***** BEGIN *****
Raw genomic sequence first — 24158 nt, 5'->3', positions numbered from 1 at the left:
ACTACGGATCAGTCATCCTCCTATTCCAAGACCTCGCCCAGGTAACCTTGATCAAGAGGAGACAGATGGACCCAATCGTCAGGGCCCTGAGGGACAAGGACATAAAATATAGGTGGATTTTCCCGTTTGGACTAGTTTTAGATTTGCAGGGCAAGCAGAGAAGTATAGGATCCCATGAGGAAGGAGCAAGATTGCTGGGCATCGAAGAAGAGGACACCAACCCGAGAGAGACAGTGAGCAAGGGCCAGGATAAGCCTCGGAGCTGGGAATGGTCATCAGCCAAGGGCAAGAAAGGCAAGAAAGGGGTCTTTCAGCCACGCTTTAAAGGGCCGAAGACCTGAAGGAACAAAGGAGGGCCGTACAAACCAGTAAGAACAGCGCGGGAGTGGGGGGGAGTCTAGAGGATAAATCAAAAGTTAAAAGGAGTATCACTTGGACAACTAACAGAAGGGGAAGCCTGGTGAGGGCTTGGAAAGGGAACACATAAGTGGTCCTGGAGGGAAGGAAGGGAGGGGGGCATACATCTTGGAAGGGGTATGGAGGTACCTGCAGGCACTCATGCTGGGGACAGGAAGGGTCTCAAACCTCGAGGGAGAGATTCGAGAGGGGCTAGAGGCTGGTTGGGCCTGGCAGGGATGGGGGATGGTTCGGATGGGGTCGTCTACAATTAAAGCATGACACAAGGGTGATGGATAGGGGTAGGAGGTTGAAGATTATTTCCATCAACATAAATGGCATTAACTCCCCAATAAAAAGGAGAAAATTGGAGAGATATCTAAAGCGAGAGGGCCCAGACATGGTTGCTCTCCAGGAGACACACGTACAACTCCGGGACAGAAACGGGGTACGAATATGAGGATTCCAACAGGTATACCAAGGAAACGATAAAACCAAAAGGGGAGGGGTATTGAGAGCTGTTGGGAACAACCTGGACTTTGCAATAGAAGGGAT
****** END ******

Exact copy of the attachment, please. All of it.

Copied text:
Raw genomic sequence first — 24158 nt, 5'->3', positions numbered from 1 at the left:
ACTACGGATCAGTCATCCTCCTATTCCAAGACCTCGCCCAGGTAACCTTGATCAAGAGGAGACAGATGGACCCAATCGTCAGGGCCCTGAGGGACAAGGACATAAAATATAGGTGGATTTTCCCGTTTGGACTAGTTTTAGATTTGCAGGGCAAGCAGAGAAGTATAGGATCCCATGAGGAAGGAGCAAGATTGCTGGGCATCGAAGAAGAGGACACCAACCCGAGAGAGACAGTGAGCAAGGGCCAGGATAAGCCTCGGAGCTGGGAATGGTCATCAGCCAAGGGCAAGAAAGGCAAGAAAGGGGTCTTTCAGCCACGCTTTAAAGGGCCGAAGACCTGAAGGAACAAAGGAGGGCCGTACAAACCAGTAAGAACAGCGCGGGAGTGGGGGGGAGTCTAGAGGATAAATCAAAAGTTAAAAGGAGTATCACTTGGACAACTAACAGAAGGGGAAGCCTGGTGAGGGCTTGGAAAGGGAACACATAAGTGGTCCTGGAGGGAAGGAAGGGAGGGGGGCATACATCTTGGAAGGGGTATGGAGGTACCTGCAGGCACTCATGCTGGGGACAGGAAGGGTCTCAAACCTCGAGGGAGAGATTCGAGAGGGGCTAGAGGCTGGTTGGGCCTGGCAGGGATGGGGGATGGTTCGGATGGGGTCGTCTACAATTAAAGCATGACACAAGGGTGATGGATAGGGGTAGGAGGTTGAAGATTATTTCCATCAACATAAATGGCATTAACTCCCCAATAAAAAGGAGAAAATTGGAGAGATATCTAAAGCGAGAGGGCCCAGACATGGTTGCTCTCCAGGAGACACACGTACAACTCCGGGACAGAAACGGGGTACGAATATGAGGATTCCAACAGGTATACCAAGGAAACGATAAAACCAAAAGGGGAGGGGTATTGAGAGCTGTTGGGAACAACCTGGACTTTGCAATAGAAGGGAT